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font, and some old stained glass in the windows. There are several meetinghouses; and it is calculated that about half of the inhabitants of the town are Dissenters. There is probably no English town of similar extent, equal to Bedford in the variety and magnitude of its charitable and educational establishments. For these it is chiefly indebted to Sir W. Harpur, Alderinan of London in the reign of Edward VI. The income arising from his charity now amounts to upwards of £17,000 a-year. John Bunyan was pastor of an Independent congregation in this town, and his Pilgrim's Progress was composed in the county gaol. About a mile from the town is Elstow, his birth-place. The cottage in which he was born is still standing, but it has lately received a new front. Bedford returns two members to Parliament. Pop. 1851, 11,693.
HIGHAM FERRER3.-The church is a fine building, and rich in brasses and other monuments. Here is also a free school, which once formed part of a college founded by Archbishop Chichele. Pop. of par. 1851, 1140. The borough formerly returned one M.P., but is now disfranchised.
KETTERING, an ancient town, standing on a rising ground. The church contains a few interesting monuments. Dr. John Gill, the commentator, was a native of this place; and Andrew Fuller, another well-known Baptist minister, was pastor of a congregation here. The trade of Kettering consists chiefly of wool-combing and shoemaking. Pop. 1851, 5125.
In the church at Warkton, two miles from Kettering, are the monuments of the Montagu family by Roubilliac and Vangelder.
About 2 miles from Kettering is Boughton House, a seat of the Duke of Buccleuch, containing a fine collection of paintings. It was formerly the seat of the Dukes of Montagu, now extinct.
ROCKINGHAM is situated in the midst of Rockingham Forest, which was at an early period noted for its extensive iron-works; and in the reign of Edward I. is described as being 30 miles long by 8 miles broad. The church, which was partially destroyed by Oliver Cromwell, contains some fine monuments. Here are the remains of a strong fortress, erected by William the Conqueror. Within the court is the spacious mansion of Lord Sondes.
UPPINGHAM.— The church is a fine Gothic structure, containing some handsome monuments. Here are also several chapels, a free grammar-school, and an hospital. These institutions, which are well endowed, were, as well as the grammar-school at Oakham, founded by R. Johnson, Archdeacon of Leicester, A. D. 1584. Pop. 1851, 2068.
OAKHAM, the county-town of Rutland, is situated in the rich vale of Catmos. It had an ancient castle, supposed to bave been erected by Walcheline de Ferrers, a younger scion of the family De Ferrers, to whom Henry II, had granted the manor. Among the possessors of the manor and castle were, Richard King of the Romans, brother of Henry III. ; Edmund Earl of Kent, brother of Edward II. ; De Vere, Earl of Oxford and Duke of Ireland, farourite of Richard II. ; Thomas of Woodstock, uncle to the same King; Humphrey Duke of Bucxingham, the supporter and victim of Richard III.; Thomas Cromwell, Earl of Essex; and George Villiers, second Duke of Buckingham, the favourite of Charles II. The remains of the castle consist principally of the hall used for the business of the county. Oakham is remarkable for an ancient custom,-the first time any peer of the realm passes through the lordship, he forfeits, to the lord of the manor, a shoe from the horse on which he rides, unless he commutes for it. A number of these shoes are nailed to the gate of the castleyard and the interior of the county hall. Some of them are gilt and stamped with the donor's name. Among them are shoes given by Queen Elizabeth, by the late Duke of York, and by George IV. when Prince Regent. Pop. 1851, 2800.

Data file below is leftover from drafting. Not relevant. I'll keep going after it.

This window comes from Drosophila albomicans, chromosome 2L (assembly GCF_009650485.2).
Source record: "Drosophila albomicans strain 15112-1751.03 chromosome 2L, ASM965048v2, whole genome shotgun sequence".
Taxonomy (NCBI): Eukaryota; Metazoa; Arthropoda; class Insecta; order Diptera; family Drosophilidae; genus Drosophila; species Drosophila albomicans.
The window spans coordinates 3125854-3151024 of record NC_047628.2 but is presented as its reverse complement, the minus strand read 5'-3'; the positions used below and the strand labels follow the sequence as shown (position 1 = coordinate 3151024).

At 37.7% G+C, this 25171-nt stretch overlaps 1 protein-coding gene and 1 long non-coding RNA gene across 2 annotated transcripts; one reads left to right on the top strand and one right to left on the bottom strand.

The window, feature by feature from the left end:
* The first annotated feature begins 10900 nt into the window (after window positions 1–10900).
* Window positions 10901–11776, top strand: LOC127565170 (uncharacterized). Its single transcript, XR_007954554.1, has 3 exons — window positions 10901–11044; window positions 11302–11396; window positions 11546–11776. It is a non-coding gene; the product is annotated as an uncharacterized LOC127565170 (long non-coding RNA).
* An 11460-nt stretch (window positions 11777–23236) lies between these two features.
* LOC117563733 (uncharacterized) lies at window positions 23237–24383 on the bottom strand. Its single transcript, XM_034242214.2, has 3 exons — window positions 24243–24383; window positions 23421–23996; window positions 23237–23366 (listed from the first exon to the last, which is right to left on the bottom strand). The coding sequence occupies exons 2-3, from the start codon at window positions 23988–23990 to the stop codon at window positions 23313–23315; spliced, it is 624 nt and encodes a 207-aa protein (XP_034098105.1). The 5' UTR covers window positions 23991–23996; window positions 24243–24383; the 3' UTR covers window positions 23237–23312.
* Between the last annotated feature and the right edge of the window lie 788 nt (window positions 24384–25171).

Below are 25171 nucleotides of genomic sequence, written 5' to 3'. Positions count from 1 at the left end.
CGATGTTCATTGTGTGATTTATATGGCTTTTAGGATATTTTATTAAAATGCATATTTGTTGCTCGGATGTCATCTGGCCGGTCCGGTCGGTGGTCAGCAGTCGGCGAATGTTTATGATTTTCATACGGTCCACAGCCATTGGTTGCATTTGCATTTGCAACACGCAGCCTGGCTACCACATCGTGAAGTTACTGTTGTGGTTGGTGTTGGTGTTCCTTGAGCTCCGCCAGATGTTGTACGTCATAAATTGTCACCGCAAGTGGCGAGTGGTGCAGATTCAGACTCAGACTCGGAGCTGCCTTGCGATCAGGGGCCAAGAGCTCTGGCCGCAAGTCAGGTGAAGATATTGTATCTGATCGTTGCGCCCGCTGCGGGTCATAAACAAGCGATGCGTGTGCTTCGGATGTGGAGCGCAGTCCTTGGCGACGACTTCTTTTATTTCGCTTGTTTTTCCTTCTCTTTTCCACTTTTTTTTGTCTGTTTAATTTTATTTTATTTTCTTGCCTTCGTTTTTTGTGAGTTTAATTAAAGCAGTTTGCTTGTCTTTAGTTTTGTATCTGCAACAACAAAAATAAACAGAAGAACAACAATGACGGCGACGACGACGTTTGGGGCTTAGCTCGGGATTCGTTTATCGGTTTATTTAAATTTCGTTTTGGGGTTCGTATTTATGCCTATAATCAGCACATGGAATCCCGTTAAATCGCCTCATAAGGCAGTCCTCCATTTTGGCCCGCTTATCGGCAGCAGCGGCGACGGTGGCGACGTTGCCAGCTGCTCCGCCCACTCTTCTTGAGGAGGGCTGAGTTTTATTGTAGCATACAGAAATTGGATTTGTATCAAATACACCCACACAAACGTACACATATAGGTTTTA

About two miles from Oakham is Burley-on-the-Hill, the magnificent seat of Mr. Finch, one of the finest mansions in England. In the reign of James I. this estate was the property of George Villiers first Duke of Buckingham, who had the honour of entertaining his royal master within its walls, when Ben Johnson's masque of the Gipsies was first performed. During the civil wars, this mansion was destroyed by the Parliamentary forces, and lay in ruins many years, till it was rebuilt by Daniel Pinch, Earl of Nottingham, ancestor of the present proprietor. The architecture is of the Doric order, combining great splendour and elegance with simplicity. On the south side there is a terrace 900 feet long by 36 feet broad, commanding views of remarkable beauty. The interior is adorned with numerous portraits, pictures of the Italian school, a valuable library, &c. The park is about 6 miles in circumference. A short way beyond Burley is Exton Park, the fine mansion of the Earl of Gainsborough. 5 m. distant is Cottesmore Park, belonging to the Earl of Lonsdale.